Contemporary Art Gallery Meets the Historic Upper East Side
Slade Architecture recently completed the new Van Doren Waxter Gallery located on the piano nobile of a c. 1905 townhouse at 23 East 73rd Street. Starting with the existing volume, subtle interventions reinforce the classic rooms: an entry foyer, a main gallery with French doors that open onto a balcony facing the street, and a second gallery/showroom that faces the rear garden. Offices and art storage spaces are located on two adjacent floors. Van Doren Waxter specializes in works by artists including John Chamberlain, Sam Francis, Helen Frankenthaler, Hans Hofmann, Ellsworth Kelly, John McLaughlin, Robert Motherwell, and Ed Ruscha.
Slender Yet Curvy Silhouette
The 21-story Tribeca Royale, a condominium development on a through-lot at 19 Park Place near the World Trade Center, is currently under construction. Designed by Ismael Leyva Architects, which is also the project’s interior designer, the 53,000-square-foot building occupies a slender, 25-wide footprint. There are 24 units, including 11 full-floor units on the upper floors, duplexes on the seventh and eighth floors, and a penthouse. Each apartment includes a circular balcony with glass railings, while the penthouse and 11thfloor feature glass-railed terraces. Amenities include a gym, residential lounge with a public terrace, and two terraces on the roof for designated units. The project is being developed by ABN Realty and is expected to be completed next year.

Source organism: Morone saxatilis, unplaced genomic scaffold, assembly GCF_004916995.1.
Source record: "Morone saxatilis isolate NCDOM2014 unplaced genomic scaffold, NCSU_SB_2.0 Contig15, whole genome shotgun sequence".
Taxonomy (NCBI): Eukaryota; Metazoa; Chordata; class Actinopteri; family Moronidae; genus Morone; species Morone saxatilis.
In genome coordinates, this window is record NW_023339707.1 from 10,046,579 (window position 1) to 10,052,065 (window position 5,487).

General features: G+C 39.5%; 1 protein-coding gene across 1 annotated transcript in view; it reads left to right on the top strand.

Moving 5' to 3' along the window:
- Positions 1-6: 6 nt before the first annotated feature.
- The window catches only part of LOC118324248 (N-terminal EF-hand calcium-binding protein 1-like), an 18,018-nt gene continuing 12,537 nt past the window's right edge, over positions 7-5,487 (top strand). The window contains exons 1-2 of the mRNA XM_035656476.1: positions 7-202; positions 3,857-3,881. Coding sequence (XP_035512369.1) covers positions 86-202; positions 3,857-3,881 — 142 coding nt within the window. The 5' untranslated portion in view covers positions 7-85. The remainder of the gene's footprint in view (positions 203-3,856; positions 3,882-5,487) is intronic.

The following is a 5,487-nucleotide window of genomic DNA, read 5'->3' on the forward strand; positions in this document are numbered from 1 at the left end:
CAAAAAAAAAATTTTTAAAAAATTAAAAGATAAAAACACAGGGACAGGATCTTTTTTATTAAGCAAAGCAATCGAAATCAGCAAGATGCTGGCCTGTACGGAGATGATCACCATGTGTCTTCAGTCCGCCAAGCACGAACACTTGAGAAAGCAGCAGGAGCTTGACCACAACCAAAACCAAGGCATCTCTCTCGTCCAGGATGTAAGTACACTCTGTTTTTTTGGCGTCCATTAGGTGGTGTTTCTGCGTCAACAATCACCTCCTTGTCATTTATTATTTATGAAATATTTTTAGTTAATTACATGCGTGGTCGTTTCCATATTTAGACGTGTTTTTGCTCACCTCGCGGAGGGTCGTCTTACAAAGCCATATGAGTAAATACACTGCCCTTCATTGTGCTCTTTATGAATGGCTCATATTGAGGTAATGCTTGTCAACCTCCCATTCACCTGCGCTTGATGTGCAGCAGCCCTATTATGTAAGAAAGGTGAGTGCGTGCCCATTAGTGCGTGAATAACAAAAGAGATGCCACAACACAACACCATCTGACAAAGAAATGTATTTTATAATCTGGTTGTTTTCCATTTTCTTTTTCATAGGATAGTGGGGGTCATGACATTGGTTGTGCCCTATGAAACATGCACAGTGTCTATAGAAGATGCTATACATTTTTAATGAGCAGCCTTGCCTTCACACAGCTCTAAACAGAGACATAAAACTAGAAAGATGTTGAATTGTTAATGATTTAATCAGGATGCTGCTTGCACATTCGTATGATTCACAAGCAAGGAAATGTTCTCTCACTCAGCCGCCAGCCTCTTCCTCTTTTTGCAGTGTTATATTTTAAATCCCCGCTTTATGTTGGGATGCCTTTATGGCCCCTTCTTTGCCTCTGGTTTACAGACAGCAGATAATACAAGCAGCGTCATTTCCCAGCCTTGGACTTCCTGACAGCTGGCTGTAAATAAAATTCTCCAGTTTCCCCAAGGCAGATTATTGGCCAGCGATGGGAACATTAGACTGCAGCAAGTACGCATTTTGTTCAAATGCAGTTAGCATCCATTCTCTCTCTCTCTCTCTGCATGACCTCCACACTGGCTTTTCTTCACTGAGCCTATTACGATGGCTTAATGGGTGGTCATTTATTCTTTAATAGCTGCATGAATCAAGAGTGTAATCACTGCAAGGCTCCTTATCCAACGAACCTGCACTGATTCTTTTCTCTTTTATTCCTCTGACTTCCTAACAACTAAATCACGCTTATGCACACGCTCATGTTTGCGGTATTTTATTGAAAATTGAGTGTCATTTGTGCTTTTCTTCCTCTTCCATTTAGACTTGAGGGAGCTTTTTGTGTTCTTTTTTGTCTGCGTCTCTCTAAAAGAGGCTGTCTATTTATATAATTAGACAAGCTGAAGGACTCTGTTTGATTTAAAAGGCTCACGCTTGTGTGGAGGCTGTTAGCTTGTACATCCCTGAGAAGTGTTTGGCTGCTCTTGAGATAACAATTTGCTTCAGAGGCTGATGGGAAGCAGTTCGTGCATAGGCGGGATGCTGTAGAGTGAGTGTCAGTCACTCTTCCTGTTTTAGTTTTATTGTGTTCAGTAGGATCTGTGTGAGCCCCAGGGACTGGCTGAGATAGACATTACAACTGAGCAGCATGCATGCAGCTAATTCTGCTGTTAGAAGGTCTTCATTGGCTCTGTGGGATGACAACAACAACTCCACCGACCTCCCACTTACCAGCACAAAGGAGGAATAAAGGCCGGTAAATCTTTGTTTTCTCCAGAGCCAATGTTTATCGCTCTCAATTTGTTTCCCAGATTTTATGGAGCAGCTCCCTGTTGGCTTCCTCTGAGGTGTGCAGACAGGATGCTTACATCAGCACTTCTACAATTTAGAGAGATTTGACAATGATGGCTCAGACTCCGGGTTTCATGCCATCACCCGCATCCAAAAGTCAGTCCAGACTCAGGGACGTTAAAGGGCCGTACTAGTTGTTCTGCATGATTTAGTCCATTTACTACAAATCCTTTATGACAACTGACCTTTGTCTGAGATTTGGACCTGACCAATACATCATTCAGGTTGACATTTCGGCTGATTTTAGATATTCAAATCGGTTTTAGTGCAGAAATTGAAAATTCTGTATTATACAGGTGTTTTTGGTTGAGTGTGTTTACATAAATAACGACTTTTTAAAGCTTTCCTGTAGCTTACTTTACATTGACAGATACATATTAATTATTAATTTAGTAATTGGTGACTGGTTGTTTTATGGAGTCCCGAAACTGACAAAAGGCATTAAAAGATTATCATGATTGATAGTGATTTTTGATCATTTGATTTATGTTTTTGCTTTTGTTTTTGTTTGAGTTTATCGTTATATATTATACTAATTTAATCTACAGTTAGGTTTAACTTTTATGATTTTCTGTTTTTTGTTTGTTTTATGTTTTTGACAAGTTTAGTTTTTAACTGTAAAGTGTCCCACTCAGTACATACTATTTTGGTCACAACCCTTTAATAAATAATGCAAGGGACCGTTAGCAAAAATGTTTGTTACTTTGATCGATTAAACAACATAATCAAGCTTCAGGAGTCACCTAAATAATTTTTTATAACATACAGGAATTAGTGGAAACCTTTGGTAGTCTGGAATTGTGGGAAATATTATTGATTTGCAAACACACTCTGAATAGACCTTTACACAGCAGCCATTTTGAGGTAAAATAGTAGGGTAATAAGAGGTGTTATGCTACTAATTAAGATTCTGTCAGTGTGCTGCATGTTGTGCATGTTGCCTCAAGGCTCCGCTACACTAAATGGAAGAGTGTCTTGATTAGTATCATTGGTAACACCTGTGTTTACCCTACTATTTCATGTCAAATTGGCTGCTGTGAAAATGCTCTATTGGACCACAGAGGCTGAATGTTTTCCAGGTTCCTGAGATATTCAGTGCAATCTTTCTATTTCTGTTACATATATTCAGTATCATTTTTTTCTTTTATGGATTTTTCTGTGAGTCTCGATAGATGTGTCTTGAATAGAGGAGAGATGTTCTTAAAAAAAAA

This Just In
“False Solution,” Oren Safdie’s third installment of his trilogy of plays set in the world of architecture, opens 06.13.13 at La MaMa and runs through 06.30.13. A special 2-for-1 deal for architects is available for the first week; use the code “ARCH22” when ordering tickets.
Designed by ArupSOM, a joint venture between Arup and Skidmore, Owings & Merrill, the newly expanded $1.2 billion Terminal 4 at JFK Airport, home of Delta Air Lines, opened just before the Memorial Day.